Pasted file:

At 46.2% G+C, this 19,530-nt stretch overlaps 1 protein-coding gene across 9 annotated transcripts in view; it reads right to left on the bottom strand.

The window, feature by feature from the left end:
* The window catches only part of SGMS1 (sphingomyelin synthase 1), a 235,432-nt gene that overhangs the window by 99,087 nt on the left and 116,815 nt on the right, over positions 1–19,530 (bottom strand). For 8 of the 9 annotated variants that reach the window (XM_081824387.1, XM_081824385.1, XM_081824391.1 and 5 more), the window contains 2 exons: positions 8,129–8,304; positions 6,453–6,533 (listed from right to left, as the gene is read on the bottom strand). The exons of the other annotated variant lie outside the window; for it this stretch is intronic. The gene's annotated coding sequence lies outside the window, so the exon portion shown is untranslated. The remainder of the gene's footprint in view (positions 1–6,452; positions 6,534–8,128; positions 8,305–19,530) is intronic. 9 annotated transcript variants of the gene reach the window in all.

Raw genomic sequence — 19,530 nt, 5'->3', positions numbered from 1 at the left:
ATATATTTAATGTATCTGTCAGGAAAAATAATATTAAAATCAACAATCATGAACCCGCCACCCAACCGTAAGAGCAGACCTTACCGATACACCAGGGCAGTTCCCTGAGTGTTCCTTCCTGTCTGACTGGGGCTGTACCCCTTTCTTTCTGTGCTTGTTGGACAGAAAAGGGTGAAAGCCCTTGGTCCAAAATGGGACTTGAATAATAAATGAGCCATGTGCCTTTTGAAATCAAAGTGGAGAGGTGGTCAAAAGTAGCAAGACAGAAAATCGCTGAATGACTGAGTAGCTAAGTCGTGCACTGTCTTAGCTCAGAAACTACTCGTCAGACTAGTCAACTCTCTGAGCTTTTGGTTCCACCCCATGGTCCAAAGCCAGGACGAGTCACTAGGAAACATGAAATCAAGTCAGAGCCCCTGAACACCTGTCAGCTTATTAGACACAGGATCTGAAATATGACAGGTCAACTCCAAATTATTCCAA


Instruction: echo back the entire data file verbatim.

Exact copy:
At 46.2% G+C, this 19,530-nt stretch overlaps 1 protein-coding gene across 9 annotated transcripts in view; it reads right to left on the bottom strand.

The window, feature by feature from the left end:
* The window catches only part of SGMS1 (sphingomyelin synthase 1), a 235,432-nt gene that overhangs the window by 99,087 nt on the left and 116,815 nt on the right, over positions 1–19,530 (bottom strand). For 8 of the 9 annotated variants that reach the window (XM_081824387.1, XM_081824385.1, XM_081824391.1 and 5 more), the window contains 2 exons: positions 8,129–8,304; positions 6,453–6,533 (listed from right to left, as the gene is read on the bottom strand). The exons of the other annotated variant lie outside the window; for it this stretch is intronic. The gene's annotated coding sequence lies outside the window, so the exon portion shown is untranslated. The remainder of the gene's footprint in view (positions 1–6,452; positions 6,534–8,128; positions 8,305–19,530) is intronic. 9 annotated transcript variants of the gene reach the window in all.

Raw genomic sequence — 19,530 nt, 5'->3', positions numbered from 1 at the left:
ATATATTTAATGTATCTGTCAGGAAAAATAATATTAAAATCAACAATCATGAACCCGCCACCCAACCGTAAGAGCAGACCTTACCGATACACCAGGGCAGTTCCCTGAGTGTTCCTTCCTGTCTGACTGGGGCTGTACCCCTTTCTTTCTGTGCTTGTTGGACAGAAAAGGGTGAAAGCCCTTGGTCCAAAATGGGACTTGAATAATAAATGAGCCATGTGCCTTTTGAAATCAAAGTGGAGAGGTGGTCAAAAGTAGCAAGACAGAAAATCGCTGAATGACTGAGTAGCTAAGTCGTGCACTGTCTTAGCTCAGAAACTACTCGTCAGACTAGTCAACTCTCTGAGCTTTTGGTTCCACCCCATGGTCCAAAGCCAGGACGAGTCACTAGGAAACATGAAATCAAGTCAGAGCCCCTGAACACCTGTCAGCTTATTAGACACAGGATCTGAAATATGACAGGTCAACTCCAAATTATTCCAA